World Library  
Flag as Inappropriate
Email this Article

Eteocypriot

Article Id: WHEBN0027642490
Reproduction Date:

Title: Eteocypriot  
Author: World Heritage Encyclopedia
Language: English
Subject: Cyprus, History of Cyprus, Hellenization, Cypriot syllabary, Eteocretan language, Idalium, Cypriot dialect, Tyrsenian languages, West Semitic languages, Cypro-Minoan syllabary
Collection:
Publisher: World Heritage Encyclopedia
Publication
Date:
 

Eteocypriot

Eteocypriot
Native to Formerly spoken in Cyprus
Region Eastern Mediterranean Sea
Era 10th to 4th century BCE
Language family
Language codes
ISO 639-3 ecy
Linguist List
 
 
 
 
 

Eteocypriot was a pre-Indo-European language spoken in Iron Age Cyprus. The name means "true" or "original Cyprian" parallel to Eteocretan, both of which names are used by modern scholarship to mean the pre-Greek languages of those places.[1] Eteocypriot was written in the Cypriot syllabary, a syllabic script derived from Linear A (via the Cypro-Minoan variant Linear C). The language was under pressure from Arcadocypriot Greek from about the 10th century BC and finally became extinct in about the 4th century BC.

The language is as yet unknown except for a small vocabulary attested in bilingual inscriptions. Such topics as syntax and possible inflection or agglutination remain a mystery. Partial translations depend to a large extent on the language or language group assumed by the translator, but there is no consistency. It is conjectured by some linguists to be related to the Etruscan and Lemnian languages, and by others to be Northwest Semitic. Those who do not advocate any of those theories often adopt the default of an unknown pre-Greek language. Due to the small number of texts found, there is currently much unproven speculation.

The Amathus Bilingual

The most famous Eteocypriot inscription is a bilingual text inscribed on a black marble slab found on the acropolis of Amathus about 1913, dated to around 600 BC and written in both the Attic dialect of Ancient Greek and Eteocypriot. The Eteocypriot text in Cypriot characters runs right to left; the Greek text in all capital Greek letters, left to right. The following are the syllabic values of the symbols of the Eteocypriot text (left to right) and the Greek text as is:

Eteocypriot:
1: a-na ma-to-ri u-mi-e-s[a]-i mu-ku-la-i la-sa-na a-ri-si-to-no-se a-ra-to-wa-na-ka-so-ko-o-se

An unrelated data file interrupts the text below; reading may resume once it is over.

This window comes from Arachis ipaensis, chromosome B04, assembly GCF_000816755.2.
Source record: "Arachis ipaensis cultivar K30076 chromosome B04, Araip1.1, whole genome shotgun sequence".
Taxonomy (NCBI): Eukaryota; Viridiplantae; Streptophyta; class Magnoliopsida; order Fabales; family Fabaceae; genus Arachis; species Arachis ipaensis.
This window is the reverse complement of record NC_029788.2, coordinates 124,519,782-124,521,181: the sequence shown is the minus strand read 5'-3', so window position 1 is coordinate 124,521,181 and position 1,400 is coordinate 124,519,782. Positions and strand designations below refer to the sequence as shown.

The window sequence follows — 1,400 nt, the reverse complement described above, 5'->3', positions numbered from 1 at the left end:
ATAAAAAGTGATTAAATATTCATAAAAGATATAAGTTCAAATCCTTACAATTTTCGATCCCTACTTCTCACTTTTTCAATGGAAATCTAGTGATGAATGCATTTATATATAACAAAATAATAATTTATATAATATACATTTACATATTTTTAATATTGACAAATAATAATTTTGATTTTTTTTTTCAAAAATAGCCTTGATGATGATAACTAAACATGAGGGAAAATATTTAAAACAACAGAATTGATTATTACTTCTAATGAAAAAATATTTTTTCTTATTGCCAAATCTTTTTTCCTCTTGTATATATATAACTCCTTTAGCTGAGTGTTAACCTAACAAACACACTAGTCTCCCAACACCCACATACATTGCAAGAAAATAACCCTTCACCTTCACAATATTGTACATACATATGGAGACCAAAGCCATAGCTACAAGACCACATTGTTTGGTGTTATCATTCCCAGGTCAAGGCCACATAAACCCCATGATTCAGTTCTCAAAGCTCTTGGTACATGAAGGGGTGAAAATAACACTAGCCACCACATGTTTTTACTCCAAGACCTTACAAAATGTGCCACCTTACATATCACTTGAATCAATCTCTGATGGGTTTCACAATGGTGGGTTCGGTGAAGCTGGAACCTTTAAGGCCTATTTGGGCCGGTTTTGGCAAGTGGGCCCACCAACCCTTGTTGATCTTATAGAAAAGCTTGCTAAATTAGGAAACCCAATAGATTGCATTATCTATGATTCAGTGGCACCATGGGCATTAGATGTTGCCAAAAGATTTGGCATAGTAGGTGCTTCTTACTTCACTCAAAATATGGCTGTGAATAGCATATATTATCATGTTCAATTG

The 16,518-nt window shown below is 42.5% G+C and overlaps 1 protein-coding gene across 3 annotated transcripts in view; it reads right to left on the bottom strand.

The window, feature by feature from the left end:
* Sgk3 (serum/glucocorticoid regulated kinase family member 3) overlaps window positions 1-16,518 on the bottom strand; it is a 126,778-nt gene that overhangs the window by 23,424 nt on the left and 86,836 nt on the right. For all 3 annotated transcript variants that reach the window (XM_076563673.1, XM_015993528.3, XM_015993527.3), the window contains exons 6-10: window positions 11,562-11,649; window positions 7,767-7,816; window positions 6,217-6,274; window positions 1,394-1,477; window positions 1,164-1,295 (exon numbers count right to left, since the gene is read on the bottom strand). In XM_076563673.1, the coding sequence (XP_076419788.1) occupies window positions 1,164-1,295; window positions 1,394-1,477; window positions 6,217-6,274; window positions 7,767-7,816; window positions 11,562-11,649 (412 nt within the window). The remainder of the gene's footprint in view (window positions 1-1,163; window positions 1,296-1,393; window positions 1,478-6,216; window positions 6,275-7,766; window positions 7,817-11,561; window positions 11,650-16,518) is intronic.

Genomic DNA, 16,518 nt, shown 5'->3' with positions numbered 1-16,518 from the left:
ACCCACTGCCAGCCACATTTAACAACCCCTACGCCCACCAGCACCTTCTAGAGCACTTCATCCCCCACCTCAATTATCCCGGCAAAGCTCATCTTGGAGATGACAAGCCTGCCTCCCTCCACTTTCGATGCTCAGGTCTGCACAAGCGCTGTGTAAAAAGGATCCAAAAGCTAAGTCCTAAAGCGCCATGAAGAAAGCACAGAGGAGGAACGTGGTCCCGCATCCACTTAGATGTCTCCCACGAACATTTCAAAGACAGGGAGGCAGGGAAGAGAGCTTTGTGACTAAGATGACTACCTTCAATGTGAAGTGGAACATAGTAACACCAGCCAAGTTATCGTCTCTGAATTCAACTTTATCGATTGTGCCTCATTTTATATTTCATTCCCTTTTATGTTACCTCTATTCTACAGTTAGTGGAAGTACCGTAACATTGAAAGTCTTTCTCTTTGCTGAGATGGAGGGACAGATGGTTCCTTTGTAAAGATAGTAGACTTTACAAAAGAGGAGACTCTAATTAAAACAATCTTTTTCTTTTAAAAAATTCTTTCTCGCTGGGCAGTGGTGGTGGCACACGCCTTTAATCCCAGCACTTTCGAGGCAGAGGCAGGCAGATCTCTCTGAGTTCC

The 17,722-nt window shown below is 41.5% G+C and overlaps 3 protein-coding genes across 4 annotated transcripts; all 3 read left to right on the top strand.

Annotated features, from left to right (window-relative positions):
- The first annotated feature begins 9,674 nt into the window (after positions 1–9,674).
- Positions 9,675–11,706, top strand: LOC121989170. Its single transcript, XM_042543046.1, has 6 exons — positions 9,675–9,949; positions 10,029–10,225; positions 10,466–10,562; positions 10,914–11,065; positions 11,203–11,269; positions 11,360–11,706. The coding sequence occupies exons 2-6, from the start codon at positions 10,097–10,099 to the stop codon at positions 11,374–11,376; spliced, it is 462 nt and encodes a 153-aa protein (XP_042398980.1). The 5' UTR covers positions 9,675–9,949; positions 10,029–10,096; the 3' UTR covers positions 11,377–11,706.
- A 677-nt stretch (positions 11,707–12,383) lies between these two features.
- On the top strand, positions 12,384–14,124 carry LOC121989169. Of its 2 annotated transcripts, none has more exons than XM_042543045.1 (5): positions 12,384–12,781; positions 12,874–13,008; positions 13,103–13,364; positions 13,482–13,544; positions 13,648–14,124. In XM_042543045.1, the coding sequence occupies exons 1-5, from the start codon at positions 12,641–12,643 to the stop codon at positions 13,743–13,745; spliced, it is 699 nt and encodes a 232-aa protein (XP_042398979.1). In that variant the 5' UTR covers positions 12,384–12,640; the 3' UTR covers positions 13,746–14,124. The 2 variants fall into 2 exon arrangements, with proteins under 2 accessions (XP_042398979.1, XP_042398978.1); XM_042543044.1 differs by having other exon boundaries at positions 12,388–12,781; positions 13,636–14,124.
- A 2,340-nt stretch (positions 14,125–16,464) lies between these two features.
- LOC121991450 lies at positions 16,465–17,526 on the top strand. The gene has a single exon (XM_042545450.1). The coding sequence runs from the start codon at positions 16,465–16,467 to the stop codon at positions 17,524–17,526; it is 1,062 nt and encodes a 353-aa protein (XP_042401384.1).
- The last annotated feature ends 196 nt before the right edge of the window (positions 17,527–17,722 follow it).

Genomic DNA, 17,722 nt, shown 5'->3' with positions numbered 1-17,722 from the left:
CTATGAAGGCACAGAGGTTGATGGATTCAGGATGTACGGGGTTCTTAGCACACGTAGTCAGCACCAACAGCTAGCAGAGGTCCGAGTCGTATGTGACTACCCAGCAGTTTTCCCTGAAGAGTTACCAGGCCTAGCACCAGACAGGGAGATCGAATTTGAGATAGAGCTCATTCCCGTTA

2: ke-ra-ke-re-tu-lo-se ta-ka-na-[?-?]-so-ti a-lo ka-i-li-po-ti[2]
A suggested pronunciation is:
1: Ana mator-i um-iesa-i Mukula-i Lasana Ariston-ose Artowanaksoko-ose
2: kera keretul-ose. Ta kana (kuno) sot-i, ail-o kail-i pot-i.
Greek:
3: Η ПΟΛΙΣ Η АΜАΘΟΥΣΙΩΝ ΑΡΙΣΤΩΝΑ
4: ΑΡΙΣΤΩΝΑΚΤΟΣ ΕΥΠΑΤΡΙΔΗΝ
which might be rendered into modern script as:
3: Ἡ πόλις ἡ Ἀμαθουσίων Ἀριστῶνα
4: 'Ἀριστώνακτος, εὐπατρίδην.
A suggested translation is:
The polis of Amathusians, to Ariston (son of) Aristonax, nobleman.

Cyrus Gordon translates this text as

The city of the Amathusans (honored) the noble Ariston (son) of Aristonax.[3]

Gordon's translation is based on Greek inscriptions in general and the fact that "the noble Ariston" is in the accusative case, implying a transitive verb. Gordon explains that "the verb is omitted ... in such dedicatory inscriptions". The grammar of the Greek, however, is not necessarily that of the Eteocypriot.

The inscription is important as verifying that the symbols of the unknown language do in fact have about the same phonetic values as they do when they are used to represent Greek. Gordon says "This bilingual proves that the signs in Eteocypriot texts have the same values as in the Cypriot Greek texts, ...."[3] However, as a bilingual it uses only a few Greek syllables to translate many Eteocypriot ones, which adds to its mystery.

See also

References

Sources

  • Jones Tom B., Notes on the Eteocypriot inscriptions, American journal of philology. LXXI 1950, c. 401–407

External links

  • этеокипрское ('EteoCypriot', in Russian)
  • Omniglot – The Cypriot Syllabry
This article was sourced from Creative Commons Attribution-ShareAlike License; additional terms may apply. World Heritage Encyclopedia content is assembled from numerous content providers, Open Access Publishing, and in compliance with The Fair Access to Science and Technology Research Act (FASTR), Wikimedia Foundation, Inc., Public Library of Science, The Encyclopedia of Life, Open Book Publishers (OBP), PubMed, U.S. National Library of Medicine, National Center for Biotechnology Information, U.S. National Library of Medicine, National Institutes of Health (NIH), U.S. Department of Health & Human Services, and USA.gov, which sources content from all federal, state, local, tribal, and territorial government publication portals (.gov, .mil, .edu). Funding for USA.gov and content contributors is made possible from the U.S. Congress, E-Government Act of 2002.
 
Crowd sourced content that is contributed to World Heritage Encyclopedia is peer reviewed and edited by our editorial staff to ensure quality scholarly research articles.
 
By using this site, you agree to the Terms of Use and Privacy Policy. World Heritage Encyclopedia™ is a registered trademark of the World Public Library Association, a non-profit organization.
 


Copyright © World Library Foundation. All rights reserved. eBooks from Project Gutenberg are sponsored by the World Library Foundation,
a 501c(4) Member's Support Non-Profit Organization, and is NOT affiliated with any governmental agency or department.